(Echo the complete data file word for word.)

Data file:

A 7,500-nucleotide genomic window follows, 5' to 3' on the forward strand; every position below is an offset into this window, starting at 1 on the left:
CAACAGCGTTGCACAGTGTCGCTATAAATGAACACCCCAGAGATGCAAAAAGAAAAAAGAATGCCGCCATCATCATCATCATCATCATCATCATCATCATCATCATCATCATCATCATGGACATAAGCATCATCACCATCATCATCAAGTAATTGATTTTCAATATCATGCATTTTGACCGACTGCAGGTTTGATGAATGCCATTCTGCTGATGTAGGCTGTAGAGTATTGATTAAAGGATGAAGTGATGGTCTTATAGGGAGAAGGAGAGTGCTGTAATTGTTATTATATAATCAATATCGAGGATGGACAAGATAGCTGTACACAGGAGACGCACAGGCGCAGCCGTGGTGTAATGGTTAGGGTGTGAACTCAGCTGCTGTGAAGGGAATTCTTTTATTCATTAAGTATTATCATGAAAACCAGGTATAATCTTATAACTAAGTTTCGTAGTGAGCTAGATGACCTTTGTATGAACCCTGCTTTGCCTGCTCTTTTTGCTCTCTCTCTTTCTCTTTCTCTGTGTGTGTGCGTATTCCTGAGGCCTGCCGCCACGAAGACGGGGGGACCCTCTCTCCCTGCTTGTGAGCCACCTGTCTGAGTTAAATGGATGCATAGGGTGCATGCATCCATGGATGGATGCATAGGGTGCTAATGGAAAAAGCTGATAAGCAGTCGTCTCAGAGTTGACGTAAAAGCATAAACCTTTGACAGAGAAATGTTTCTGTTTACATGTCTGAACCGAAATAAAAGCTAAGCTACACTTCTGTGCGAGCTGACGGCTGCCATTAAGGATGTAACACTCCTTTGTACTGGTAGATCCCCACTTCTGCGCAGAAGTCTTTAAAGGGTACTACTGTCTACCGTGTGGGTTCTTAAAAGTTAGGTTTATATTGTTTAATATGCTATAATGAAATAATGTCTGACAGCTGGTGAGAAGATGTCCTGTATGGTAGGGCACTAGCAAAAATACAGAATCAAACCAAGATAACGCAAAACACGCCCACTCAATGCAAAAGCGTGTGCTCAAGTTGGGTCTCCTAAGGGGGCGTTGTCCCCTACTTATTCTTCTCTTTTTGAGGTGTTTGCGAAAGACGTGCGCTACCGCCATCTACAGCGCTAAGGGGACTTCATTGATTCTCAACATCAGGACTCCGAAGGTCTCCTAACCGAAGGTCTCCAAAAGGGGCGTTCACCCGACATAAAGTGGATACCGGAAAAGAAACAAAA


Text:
A 7,500-nucleotide genomic window follows, 5' to 3' on the forward strand; every position below is an offset into this window, starting at 1 on the left:
CAACAGCGTTGCACAGTGTCGCTATAAATGAACACCCCAGAGATGCAAAAAGAAAAAAGAATGCCGCCATCATCATCATCATCATCATCATCATCATCATCATCATCATCATCATCATGGACATAAGCATCATCACCATCATCATCAAGTAATTGATTTTCAATATCATGCATTTTGACCGACTGCAGGTTTGATGAATGCCATTCTGCTGATGTAGGCTGTAGAGTATTGATTAAAGGATGAAGTGATGGTCTTATAGGGAGAAGGAGAGTGCTGTAATTGTTATTATATAATCAATATCGAGGATGGACAAGATAGCTGTACACAGGAGACGCACAGGCGCAGCCGTGGTGTAATGGTTAGGGTGTGAACTCAGCTGCTGTGAAGGGAATTCTTTTATTCATTAAGTATTATCATGAAAACCAGGTATAATCTTATAACTAAGTTTCGTAGTGAGCTAGATGACCTTTGTATGAACCCTGCTTTGCCTGCTCTTTTTGCTCTCTCTCTTTCTCTTTCTCTGTGTGTGTGCGTATTCCTGAGGCCTGCCGCCACGAAGACGGGGGGACCCTCTCTCCCTGCTTGTGAGCCACCTGTCTGAGTTAAATGGATGCATAGGGTGCATGCATCCATGGATGGATGCATAGGGTGCTAATGGAAAAAGCTGATAAGCAGTCGTCTCAGAGTTGACGTAAAAGCATAAACCTTTGACAGAGAAATGTTTCTGTTTACATGTCTGAACCGAAATAAAAGCTAAGCTACACTTCTGTGCGAGCTGACGGCTGCCATTAAGGATGTAACACTCCTTTGTACTGGTAGATCCCCACTTCTGCGCAGAAGTCTTTAAAGGGTACTACTGTCTACCGTGTGGGTTCTTAAAAGTTAGGTTTATATTGTTTAATATGCTATAATGAAATAATGTCTGACAGCTGGTGAGAAGATGTCCTGTATGGTAGGGCACTAGCAAAAATACAGAATCAAACCAAGATAACGCAAAACACGCCCACTCAATGCAAAAGCGTGTGCTCAAGTTGGGTCTCCTAAGGGGGCGTTGTCCCCTACTTATTCTTCTCTTTTTGAGGTGTTTGCGAAAGACGTGCGCTACCGCCATCTACAGCGCTAAGGGGACTTCATTGATTCTCAACATCAGGACTCCGAAGGTCTCCTAACCGAAGGTCTCCAAAAGGGGCGTTCACCCGACATAAAGTGGATACCGGAAAAGAAACAAAA